Look for Iron Chef Morimoto, Chris Cosentino, Humphry Slocombe, Pete Holmes,      Dan Deacon, Rich Table, Guittard Chocolate Company & Big Freedia
 
Outside Lands Music & Arts Festival reveals details on GastroMagic, a stage devoted to fantastical entertainment in the way of star personalities, food, cocktails, comedy, improv, music, and of course, sorcery. Introduced in 2014, GastroMagic was an instant hit, taking Outside Lands’ wildly popular culinary personality to even greater heights. GastroMagic is located in the wooded wonderland that is McLaren Pass; themed cocktail experiences and BaconLand will neighbor its stage. The 2015 GastroMagic lineup is once again co-curated by San Francisco’s own ChefsFeed, which has an inside connection to the best of food culture and the world’s top chefs. www.sfoutsidelands.com/gastromagic  

At GastroMagic, fans can expect to dance, shuffle and bounce for food, watch DJs join forces with culinary masters for fascinating festivities, and see magicians perform mind-altering tricks. Several of the GastroMagic performances will have an intimate tasting table component where fans will have the opportunity to indulge in creations from the show. Seats are complimentary and will be given on a first come, first served basis to the first ten fans to arrive before that particular performance; details will be released via the Outside Lands mobile app.  

Adjacent to GastroMagic, and enhancing its fun, are four top-notch cocktail experiences under humorous themes like Talk Like A Pirate Bar, Uh Oh It's Magic, Let's Get Fizz-ical and Mission Agave. Leading bartenders from Bon Vivants, 15 Romolo, The Boxing Room and Nopa will be behind this mixology magic. BaconLand will also return to the area, fueling the crowd with flights of the country's best swine.

The current GastroMagic lineup is as follows; for the most current updates on the schedule please check
www.sfoutsidelands.com/gastromagic and the Outside Lands mobile app.
 
FRIDAY AUGUST 7, 2015

1:20pm - 1:50pm
Magician Jon Armstrong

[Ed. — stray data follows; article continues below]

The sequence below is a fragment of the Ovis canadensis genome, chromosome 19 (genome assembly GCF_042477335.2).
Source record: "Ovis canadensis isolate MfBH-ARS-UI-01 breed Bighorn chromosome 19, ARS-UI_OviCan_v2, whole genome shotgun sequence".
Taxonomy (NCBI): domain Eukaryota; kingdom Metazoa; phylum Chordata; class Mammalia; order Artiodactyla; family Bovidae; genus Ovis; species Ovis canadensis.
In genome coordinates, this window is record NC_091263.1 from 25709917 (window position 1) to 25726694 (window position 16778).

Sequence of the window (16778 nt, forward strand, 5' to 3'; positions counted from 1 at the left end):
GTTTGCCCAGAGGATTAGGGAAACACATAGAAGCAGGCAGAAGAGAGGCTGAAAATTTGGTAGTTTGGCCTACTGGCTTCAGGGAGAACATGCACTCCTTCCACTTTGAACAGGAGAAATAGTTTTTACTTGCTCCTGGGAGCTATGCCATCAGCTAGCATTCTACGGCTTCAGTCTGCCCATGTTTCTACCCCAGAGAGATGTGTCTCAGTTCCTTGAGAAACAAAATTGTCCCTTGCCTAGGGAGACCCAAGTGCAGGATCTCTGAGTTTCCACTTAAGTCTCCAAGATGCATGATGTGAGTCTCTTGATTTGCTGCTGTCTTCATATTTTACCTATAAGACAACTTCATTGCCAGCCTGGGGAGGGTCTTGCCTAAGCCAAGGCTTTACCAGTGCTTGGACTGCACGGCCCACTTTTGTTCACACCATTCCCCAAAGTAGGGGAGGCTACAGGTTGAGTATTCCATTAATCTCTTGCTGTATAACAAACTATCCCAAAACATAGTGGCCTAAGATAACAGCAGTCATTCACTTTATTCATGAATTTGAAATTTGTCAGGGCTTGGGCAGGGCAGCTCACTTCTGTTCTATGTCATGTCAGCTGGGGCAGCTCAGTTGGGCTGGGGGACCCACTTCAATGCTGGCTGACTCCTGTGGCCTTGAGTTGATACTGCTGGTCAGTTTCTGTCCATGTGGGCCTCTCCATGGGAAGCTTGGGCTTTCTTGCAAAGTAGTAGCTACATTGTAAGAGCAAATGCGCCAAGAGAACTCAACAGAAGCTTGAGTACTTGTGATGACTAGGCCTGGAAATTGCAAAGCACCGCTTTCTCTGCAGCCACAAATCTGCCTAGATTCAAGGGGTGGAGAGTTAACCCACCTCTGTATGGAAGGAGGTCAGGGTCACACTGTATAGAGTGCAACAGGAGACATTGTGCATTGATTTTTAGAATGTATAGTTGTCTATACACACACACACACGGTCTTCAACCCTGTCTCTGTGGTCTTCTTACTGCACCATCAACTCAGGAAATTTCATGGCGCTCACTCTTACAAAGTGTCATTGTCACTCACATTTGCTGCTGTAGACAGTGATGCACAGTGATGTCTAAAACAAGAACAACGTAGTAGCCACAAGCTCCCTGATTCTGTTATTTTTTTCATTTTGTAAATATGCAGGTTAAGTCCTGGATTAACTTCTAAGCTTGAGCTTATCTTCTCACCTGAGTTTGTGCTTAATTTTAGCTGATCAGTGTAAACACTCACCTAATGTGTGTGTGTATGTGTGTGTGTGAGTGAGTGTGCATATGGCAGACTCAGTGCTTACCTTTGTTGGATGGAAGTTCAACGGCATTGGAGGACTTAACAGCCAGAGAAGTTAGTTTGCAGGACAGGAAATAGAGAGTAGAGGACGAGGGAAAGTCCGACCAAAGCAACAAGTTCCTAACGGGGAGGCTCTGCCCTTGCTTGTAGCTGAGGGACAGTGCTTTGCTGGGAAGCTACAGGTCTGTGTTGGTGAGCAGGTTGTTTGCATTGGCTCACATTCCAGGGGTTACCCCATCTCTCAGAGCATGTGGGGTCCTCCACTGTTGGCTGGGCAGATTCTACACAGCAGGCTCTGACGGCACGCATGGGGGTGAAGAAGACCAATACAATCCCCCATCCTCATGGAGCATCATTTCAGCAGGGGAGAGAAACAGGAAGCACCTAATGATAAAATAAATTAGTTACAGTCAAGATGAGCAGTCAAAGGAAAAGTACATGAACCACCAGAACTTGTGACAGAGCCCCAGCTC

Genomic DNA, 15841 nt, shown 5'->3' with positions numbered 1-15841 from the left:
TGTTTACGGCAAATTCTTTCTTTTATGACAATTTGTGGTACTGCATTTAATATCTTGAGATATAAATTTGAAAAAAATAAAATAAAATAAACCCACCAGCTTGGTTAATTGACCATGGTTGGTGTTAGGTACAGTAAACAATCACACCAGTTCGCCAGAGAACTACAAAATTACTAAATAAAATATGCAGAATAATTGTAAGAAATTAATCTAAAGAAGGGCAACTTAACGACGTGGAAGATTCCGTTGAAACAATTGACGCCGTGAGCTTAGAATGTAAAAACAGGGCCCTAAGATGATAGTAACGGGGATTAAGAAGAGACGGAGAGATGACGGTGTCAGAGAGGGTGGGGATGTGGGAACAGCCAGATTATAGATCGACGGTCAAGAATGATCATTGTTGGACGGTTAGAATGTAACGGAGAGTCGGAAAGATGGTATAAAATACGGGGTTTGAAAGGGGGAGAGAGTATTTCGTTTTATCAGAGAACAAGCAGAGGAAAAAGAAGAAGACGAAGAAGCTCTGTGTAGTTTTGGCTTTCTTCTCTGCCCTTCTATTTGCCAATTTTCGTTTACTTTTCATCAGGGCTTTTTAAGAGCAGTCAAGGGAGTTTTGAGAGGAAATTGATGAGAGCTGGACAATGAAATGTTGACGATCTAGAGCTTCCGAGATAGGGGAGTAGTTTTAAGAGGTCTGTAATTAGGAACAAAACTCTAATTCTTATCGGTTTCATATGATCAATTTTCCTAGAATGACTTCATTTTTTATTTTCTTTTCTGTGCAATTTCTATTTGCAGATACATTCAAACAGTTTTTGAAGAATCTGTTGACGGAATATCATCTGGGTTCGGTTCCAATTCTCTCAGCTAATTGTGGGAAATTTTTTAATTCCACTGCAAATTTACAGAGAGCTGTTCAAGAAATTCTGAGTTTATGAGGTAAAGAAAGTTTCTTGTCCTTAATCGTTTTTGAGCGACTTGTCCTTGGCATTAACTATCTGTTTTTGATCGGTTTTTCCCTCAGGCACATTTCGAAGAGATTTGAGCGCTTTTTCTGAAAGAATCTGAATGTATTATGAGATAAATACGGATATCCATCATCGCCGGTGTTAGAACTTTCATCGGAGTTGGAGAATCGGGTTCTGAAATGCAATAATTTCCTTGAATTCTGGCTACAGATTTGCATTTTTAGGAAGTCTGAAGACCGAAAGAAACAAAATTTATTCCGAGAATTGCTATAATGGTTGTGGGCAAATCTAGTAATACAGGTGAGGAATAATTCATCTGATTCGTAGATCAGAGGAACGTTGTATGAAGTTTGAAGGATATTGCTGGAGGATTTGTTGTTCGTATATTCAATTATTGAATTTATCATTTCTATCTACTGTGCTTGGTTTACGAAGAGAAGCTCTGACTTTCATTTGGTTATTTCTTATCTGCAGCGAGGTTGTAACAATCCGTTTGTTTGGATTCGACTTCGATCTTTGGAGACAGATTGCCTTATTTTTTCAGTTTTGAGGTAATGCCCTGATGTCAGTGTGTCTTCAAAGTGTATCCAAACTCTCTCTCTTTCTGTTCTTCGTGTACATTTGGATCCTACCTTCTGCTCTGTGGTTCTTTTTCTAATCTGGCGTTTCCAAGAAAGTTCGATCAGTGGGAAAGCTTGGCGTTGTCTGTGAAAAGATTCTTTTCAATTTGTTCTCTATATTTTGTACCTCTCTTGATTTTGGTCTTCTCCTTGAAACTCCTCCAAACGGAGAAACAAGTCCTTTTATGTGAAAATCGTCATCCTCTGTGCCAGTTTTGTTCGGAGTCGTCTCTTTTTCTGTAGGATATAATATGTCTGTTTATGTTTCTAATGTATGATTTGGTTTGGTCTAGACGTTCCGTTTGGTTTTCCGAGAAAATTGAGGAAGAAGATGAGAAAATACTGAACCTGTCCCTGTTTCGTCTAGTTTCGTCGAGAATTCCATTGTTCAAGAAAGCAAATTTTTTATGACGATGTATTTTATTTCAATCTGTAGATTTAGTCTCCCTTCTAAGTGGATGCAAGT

Jon Armstrong, GastroMagic’s emcee for the weekend, kicks things off with a few tricks up his sleeve. He may have a few up yours as well.

2:45pm - 3:10pm
Trash Talk Cook Off with CUESA
Waste not, have more! Chefs vending at Outside Lands hit the stage to concoct an all-star dish made from a mix of food by-products from popular recipes and “ugly” vegetables.

4:00pm - 4:30pm
Unknown Donuts w/ Rich Table
San Francisco’s Rich Table showcases their artisanal donuts, so out of the box they’ll launch you into another dimension.

5:30pm - 6:00pm
Morimoto Karaoke
Iron Chef Morimoto shares his expertise in the art of sushi rolling and rocks the stage with his hidden talent. It's only rock and roll, but he likes it.

7:15pm - 7:55pm
Breakdown Breakdance w/ Avedano Meats & Belcampo Meat Co.
B-boy troupe Beatz N Pieces bring the beats while Bay Area butchers bring the meat. Watching their process unfold will make your head spin.

SATURDAY AUGUST 8, 2015

1:50pm - 2:20pm
Truffle Shuffle w/ Mina Test Kitchen & DJ Vin Sol
Chef Adam Sobel from The Mina Group is joined by dance instructor Julia Hubara to reinterpret the infamous Truffle Shuffle. Fans must shuffle for a taste of his Truffle Ribeye Cheesesteak.

3:10pm - 3:40pm
Beignets & Bounce Brunch w/ Big Freedia & Brenda’s Soul Food
Big Freedia is back to shake and bounce during the second annual bounce brunch. Brenda's Soul Food beignets for those willing to twerk.

4:30pm - 5:00pm
Evolution of Collaboration w/ Chris Cosentino
Last year, the topic was evolution of creativity and this year, Chris Cosentino of Cockscomb talks collaboration, food, cocktails and more.

6:00pm - 6:30pm